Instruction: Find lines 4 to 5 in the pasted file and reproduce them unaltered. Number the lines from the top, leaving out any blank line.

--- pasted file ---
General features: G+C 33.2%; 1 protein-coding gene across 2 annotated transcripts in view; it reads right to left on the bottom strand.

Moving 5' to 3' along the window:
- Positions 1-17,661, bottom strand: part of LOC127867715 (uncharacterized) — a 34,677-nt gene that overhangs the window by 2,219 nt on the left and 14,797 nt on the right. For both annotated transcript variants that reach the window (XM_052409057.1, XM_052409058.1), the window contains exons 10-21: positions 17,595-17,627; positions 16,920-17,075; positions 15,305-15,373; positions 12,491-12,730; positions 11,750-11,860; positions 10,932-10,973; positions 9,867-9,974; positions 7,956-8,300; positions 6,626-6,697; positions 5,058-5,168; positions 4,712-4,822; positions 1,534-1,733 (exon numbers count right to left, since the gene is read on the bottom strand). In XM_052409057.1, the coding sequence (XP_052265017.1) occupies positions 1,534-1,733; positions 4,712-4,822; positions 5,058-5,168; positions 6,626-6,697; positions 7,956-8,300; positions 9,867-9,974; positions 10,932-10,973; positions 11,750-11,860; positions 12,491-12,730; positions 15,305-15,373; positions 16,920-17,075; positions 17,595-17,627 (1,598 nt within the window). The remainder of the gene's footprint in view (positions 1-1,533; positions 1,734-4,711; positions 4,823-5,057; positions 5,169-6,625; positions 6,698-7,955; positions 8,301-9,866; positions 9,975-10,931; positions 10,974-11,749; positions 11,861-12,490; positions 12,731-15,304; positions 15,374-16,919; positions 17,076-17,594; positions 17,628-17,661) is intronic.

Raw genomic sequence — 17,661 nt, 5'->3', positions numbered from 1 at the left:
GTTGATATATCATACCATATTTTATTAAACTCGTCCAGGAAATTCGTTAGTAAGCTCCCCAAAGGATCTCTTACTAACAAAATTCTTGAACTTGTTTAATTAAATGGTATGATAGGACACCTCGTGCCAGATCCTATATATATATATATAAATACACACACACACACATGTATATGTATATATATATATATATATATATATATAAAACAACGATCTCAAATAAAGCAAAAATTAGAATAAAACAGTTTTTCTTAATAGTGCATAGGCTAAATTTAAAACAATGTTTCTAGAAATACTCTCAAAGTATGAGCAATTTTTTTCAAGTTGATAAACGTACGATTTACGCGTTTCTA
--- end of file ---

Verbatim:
Raw genomic sequence — 17,661 nt, 5'->3', positions numbered from 1 at the left:
GTTGATATATCATACCATATTTTATTAAACTCGTCCAGGAAATTCGTTAGTAAGCTCCCCAAAGGATCTCTTACTAACAAAATTCTTGAACTTGTTTAATTAAATGGTATGATAGGACACCTCGTGCCAGATCCTATATATATATATATAAATACACACACACACACATGTATATGTATATATATATATATATATATATATATAAAACAACGATCTCAAATAAAGCAAAAATTAGAATAAAACAGTTTTTCTTAATAGTGCATAGGCTAAATTTAAAACAATGTTTCTAGAAATACTCTCAAAGTATGAGCAATTTTTTTCAAGTTGATAAACGTACGATTTACGCGTTTCTA